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Fed up with the safety nazis ….

… who are denaturing science as they’re trying to denature everything else … a Microsoft nerd put a nuclear reactor in his garage and invited smart kids to come play with it.


The project aims to reimagine what science class might look like, and nudge dozens of kids into careers in science and technology.

It started with a guy named Carl Greninger, and his realization that tight budgets and fear of lawsuits have pushed out much of the fun, dangerous stuff from high school science labs, leaving “nothing sharper than silly putty.

“I walked into a classroom and I saw a science teacher. And he had a string and a paper cup. And he says, well, we’re studying physics, and I looked back at the kids and I saw the word ‘lame’ tattooed across their foreheads. And I said, I can do better than this in my garage” ….

Great story. Great everyday — or maybe not quite everyday — act of helpful subversion. 🙂


  1. Bear
    Bear February 12, 2013 4:47 pm

    …freaking moderation…

    …two URLs isn’t moderate?

  2. Tommy Sewall
    Tommy Sewall February 12, 2013 7:33 pm

    I resemble that! for those old enough to remember the three stooges.

    Students constantly ask why we make science so boring and I have to agree with them. A lot has to do with regulations but a lot also has to do with cost. Science classes with labs cost a lot more than other classes. We are asked to spend 40 to 50% of our time engaged in hands-on, inquiry based activities. Of course the goal is to pass a state test that has nothing to do with inquiry or research skills. There is a tendency to hire science teachers with minimal lab training and, in some cases, minimal science training. Textbook companies and science supply companies are more than happy to help us out by suggesting experiments using household items (not that that’s bad) or prepared kits (costly). To me, its difficult to explain expectations to students if I have no idea whether or not an experiment will work.

    I’ve also been put in the position of opposing the requirement that honors students compete in science fair. The rules have become stifling. This really hurts since I have had many students compete successfully at regional, state and even international science fair. For example, composting projects are not allowed to be done outside of a biohazard level 1 laboratory under “expert” supervision. If a student measures other student’s heights and weights, each parent has to sign a release and a doctor has to evaluate the possibility of physical or emotional harm to the participants.

    By the way, the string and cup experiment work a lot better if you use monofilament fishing line tied to two good supports and mic on a laptop with a good sound analysis program (usually free). You could follow up with open and closed metal tubes of various lengths as well as fishing line, music wire, or bottles with various amounts of water to demonstrate the principle of standing waves. Finish off by allowing students to analyze their voices or musical instruments they play.

  3. Jim B.
    Jim B. February 12, 2013 7:49 pm

    Pretty cool stuff.

    But speaking of careers, take a gander at this:

    And best of all the price is right. Free. : )

  4. Pat
    Pat February 12, 2013 10:15 pm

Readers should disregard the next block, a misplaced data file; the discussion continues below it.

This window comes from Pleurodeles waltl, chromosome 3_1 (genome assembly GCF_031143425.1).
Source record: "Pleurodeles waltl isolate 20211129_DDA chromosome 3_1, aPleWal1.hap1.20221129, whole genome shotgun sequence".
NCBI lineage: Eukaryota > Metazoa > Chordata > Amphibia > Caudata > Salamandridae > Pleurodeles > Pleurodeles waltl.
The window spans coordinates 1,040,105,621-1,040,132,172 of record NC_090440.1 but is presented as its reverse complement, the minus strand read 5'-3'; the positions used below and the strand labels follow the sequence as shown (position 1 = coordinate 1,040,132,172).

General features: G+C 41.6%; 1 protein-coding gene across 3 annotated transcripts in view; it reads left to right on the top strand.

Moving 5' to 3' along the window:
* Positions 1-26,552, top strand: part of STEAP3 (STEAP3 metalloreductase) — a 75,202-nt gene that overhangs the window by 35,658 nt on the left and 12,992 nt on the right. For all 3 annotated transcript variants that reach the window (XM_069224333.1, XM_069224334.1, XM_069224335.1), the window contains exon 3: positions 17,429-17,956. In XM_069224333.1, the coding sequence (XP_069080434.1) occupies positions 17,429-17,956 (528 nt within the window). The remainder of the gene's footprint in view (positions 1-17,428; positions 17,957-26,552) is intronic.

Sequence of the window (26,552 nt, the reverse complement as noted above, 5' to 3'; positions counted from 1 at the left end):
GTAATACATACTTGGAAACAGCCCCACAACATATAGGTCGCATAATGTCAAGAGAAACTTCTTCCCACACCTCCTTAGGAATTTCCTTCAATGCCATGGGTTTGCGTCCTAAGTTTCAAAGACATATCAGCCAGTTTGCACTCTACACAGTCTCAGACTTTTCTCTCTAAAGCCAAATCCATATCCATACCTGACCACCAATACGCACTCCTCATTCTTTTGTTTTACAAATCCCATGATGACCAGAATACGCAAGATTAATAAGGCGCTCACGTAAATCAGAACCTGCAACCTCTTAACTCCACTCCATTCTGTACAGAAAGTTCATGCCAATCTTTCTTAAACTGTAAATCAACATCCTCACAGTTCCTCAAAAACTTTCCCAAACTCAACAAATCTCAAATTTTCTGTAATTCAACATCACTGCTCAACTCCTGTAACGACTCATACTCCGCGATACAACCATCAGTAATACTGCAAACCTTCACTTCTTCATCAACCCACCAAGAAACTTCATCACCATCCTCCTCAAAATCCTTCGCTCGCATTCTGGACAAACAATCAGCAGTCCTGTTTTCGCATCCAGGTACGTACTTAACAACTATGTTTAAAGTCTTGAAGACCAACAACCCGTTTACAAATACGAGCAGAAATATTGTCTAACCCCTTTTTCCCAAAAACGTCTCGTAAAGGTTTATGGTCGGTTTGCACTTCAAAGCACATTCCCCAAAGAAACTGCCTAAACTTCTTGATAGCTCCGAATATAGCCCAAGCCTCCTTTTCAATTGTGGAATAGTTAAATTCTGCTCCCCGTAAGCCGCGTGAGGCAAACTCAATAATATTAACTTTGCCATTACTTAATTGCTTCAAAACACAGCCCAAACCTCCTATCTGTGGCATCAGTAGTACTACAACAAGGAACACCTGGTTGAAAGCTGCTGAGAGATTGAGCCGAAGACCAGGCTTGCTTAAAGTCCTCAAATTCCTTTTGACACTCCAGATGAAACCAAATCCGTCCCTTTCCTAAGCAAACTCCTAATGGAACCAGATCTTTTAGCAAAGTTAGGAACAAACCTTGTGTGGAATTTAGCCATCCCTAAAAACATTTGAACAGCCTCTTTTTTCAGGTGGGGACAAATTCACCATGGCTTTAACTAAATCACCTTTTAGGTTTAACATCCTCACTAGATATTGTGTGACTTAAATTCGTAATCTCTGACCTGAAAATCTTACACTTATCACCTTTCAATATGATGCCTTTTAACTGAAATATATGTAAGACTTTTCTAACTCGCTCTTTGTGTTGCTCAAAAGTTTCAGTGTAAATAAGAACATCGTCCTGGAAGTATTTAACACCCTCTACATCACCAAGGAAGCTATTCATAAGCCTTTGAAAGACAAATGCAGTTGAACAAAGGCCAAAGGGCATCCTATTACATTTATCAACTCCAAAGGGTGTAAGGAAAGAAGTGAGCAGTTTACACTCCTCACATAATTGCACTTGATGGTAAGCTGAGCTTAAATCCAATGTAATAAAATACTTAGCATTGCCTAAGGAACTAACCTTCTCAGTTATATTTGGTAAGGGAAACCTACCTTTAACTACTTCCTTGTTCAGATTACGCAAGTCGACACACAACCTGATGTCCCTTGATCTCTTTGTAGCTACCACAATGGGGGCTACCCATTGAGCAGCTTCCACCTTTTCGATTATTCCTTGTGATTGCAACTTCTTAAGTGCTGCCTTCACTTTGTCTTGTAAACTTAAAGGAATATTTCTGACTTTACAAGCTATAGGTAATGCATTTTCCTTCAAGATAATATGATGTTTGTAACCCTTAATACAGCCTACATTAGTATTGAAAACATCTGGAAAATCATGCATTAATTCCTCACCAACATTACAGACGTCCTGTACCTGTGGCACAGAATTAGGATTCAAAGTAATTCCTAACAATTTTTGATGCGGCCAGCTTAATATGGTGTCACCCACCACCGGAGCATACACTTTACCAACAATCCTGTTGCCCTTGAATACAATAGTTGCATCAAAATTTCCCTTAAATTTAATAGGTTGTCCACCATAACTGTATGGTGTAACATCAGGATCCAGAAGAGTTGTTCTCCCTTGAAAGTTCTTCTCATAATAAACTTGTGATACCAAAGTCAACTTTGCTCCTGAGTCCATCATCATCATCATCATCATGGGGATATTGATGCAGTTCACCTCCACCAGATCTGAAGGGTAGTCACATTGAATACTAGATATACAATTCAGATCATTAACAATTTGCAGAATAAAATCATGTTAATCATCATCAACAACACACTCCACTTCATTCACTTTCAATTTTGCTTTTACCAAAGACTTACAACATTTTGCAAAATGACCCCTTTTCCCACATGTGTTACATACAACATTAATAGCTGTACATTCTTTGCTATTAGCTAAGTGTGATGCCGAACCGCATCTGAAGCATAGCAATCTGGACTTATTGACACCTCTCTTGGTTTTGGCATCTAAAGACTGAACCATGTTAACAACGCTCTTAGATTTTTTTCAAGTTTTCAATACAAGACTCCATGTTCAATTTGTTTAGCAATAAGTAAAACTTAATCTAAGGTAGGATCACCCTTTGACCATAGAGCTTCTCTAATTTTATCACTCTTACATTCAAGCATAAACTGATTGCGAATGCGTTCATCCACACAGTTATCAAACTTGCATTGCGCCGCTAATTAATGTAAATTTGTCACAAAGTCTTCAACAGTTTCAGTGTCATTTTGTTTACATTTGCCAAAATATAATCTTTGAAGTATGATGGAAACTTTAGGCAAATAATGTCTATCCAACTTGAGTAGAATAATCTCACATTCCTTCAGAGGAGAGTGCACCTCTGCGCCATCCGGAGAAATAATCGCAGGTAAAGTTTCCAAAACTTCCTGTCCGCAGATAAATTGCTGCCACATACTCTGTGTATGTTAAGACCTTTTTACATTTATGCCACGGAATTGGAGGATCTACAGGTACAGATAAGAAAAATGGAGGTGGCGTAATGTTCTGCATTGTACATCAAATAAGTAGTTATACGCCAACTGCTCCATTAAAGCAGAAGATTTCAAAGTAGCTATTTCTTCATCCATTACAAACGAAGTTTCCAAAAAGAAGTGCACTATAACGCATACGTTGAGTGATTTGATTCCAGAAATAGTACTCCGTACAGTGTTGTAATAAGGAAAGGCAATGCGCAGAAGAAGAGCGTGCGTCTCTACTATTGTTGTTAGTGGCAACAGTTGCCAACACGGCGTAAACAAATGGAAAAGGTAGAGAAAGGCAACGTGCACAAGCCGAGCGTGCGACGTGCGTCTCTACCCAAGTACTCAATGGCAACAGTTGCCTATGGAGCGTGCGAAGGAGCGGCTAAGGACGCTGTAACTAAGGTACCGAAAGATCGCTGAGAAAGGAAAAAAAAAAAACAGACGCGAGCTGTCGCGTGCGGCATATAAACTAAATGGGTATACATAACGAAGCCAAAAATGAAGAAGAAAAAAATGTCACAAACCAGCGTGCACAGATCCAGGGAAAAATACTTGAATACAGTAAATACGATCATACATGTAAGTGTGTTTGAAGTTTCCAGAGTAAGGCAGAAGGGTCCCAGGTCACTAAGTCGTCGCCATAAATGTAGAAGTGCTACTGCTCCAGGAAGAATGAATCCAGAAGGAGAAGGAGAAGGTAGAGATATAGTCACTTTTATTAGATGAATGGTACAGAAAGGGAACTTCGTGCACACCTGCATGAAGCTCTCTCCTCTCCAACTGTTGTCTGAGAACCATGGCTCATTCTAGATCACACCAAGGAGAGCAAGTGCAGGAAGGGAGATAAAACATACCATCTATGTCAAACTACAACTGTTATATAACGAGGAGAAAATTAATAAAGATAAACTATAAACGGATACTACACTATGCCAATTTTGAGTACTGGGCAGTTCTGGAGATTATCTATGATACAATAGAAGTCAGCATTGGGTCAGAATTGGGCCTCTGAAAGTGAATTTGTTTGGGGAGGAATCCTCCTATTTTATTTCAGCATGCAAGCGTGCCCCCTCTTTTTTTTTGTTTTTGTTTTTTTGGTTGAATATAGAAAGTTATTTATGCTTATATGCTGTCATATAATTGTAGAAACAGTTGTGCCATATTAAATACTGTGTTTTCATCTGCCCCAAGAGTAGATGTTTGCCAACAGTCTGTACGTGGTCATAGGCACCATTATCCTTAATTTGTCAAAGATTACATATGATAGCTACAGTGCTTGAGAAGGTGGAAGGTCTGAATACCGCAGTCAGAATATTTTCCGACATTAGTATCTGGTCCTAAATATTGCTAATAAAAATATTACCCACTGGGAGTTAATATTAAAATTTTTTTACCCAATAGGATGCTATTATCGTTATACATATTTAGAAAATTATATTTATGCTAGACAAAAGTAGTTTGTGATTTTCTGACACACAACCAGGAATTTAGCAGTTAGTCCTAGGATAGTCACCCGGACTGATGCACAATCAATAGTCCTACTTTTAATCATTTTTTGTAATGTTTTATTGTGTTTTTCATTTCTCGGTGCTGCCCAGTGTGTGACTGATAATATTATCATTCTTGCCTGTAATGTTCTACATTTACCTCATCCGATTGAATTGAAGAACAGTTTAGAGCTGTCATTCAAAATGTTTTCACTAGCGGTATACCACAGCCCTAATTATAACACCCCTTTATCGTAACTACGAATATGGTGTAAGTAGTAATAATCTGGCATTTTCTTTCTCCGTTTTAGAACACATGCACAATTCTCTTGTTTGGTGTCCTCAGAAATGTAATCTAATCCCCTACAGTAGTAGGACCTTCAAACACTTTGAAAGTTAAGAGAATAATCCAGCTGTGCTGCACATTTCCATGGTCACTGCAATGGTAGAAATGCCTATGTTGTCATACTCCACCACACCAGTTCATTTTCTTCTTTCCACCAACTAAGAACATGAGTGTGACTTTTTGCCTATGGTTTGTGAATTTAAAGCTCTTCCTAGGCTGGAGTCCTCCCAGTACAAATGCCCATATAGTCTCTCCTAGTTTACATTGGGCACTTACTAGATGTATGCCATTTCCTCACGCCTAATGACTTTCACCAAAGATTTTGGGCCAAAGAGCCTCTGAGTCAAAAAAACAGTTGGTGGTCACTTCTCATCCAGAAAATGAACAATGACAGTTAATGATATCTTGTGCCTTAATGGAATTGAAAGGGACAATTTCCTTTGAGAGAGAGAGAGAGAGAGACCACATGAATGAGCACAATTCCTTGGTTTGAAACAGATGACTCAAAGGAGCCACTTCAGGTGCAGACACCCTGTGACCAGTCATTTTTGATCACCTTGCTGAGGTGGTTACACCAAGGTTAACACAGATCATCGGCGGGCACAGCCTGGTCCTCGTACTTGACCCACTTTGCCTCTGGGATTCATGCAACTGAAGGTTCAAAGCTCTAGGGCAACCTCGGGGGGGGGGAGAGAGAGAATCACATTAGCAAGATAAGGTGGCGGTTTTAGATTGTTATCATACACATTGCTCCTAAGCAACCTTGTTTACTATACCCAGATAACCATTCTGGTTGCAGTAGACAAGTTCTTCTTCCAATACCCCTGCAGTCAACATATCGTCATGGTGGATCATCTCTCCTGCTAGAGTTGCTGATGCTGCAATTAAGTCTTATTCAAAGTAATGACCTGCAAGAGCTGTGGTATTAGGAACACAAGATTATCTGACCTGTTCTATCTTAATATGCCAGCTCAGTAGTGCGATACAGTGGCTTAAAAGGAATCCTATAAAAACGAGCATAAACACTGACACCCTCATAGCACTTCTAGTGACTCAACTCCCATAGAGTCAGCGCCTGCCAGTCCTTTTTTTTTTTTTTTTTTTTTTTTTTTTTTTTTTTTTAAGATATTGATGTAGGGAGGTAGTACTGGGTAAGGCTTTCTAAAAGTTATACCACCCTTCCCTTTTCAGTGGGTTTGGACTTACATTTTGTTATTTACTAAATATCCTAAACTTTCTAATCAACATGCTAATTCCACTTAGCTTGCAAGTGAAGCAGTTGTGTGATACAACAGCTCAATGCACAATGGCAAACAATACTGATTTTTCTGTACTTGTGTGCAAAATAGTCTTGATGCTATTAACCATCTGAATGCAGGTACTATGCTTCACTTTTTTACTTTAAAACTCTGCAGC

It depends on what’s important, and if you want to teach it. And keep politics out of it.

    When I was in 8th grade (WAY back in the day), my science teacher took apart a TV set and put it together again in class, explaining how each part made the picture and sound work to give us – ta da! – Milton Berle and Hallmark Theater. Then had us over to his house one evening to watch those programs.

    At that time, that was new, and fascinating, and creative, and modern. Technology today is no different. But it does take an effort on the teacher’s part to 1) know what he’s teaching, and 2) care enough about his students to teach it.

    And it doesn’t matter what the string and cup are made of, but what the purpose is, and how it’s presented.

  5. Matt, another
    Matt, another February 13, 2013 4:30 am

    Might be fun to build a chemistry lab in your garage, teach how to make various compounds and chemicals and see how long before you get raided by DHS and/or the local teachers union.

  6. Pre-press veteran
    Pre-press veteran February 13, 2013 5:26 am

    “If a student measures other student’s heights and weights, each parent has to sign a release and a doctor has to evaluate the possibility of physical or emotional harm to the participants.”

    THIS is why education has gone straight down the toilet. IMO.

    Right now, it’s got a good chance of being my “outrage of the day”… but then, I haven’t checked to see what the fearless leader said last night yet.

  7. Pre-press veteran
    Pre-press veteran February 13, 2013 11:51 am

    Nope; that wasn’t it, today. Today, it was the news that students in Texas… chanting USA – USA at a basketball game… were accused of being racists; reprimanded and forced to apologize.

    Time perhaps for me to spend a lot of time in the woods. Alone. Playing with rocks.

  8. LarryA
    LarryA February 14, 2013 1:51 am

    [Technology today is no different.]

    Tried to take anything apart lately? Everything’s gone electric and black box.

    Well, except guns.

    Speaking of which: “Texas State Representative James White hopes a new bill he’s proposed will help more high school students across the state handle guns properly. It would give schools the choice to offer a class, taught by a certified concealed handgun license instructor or peace officer, on how safely to use guns like pistols, revolvers and shotguns.”

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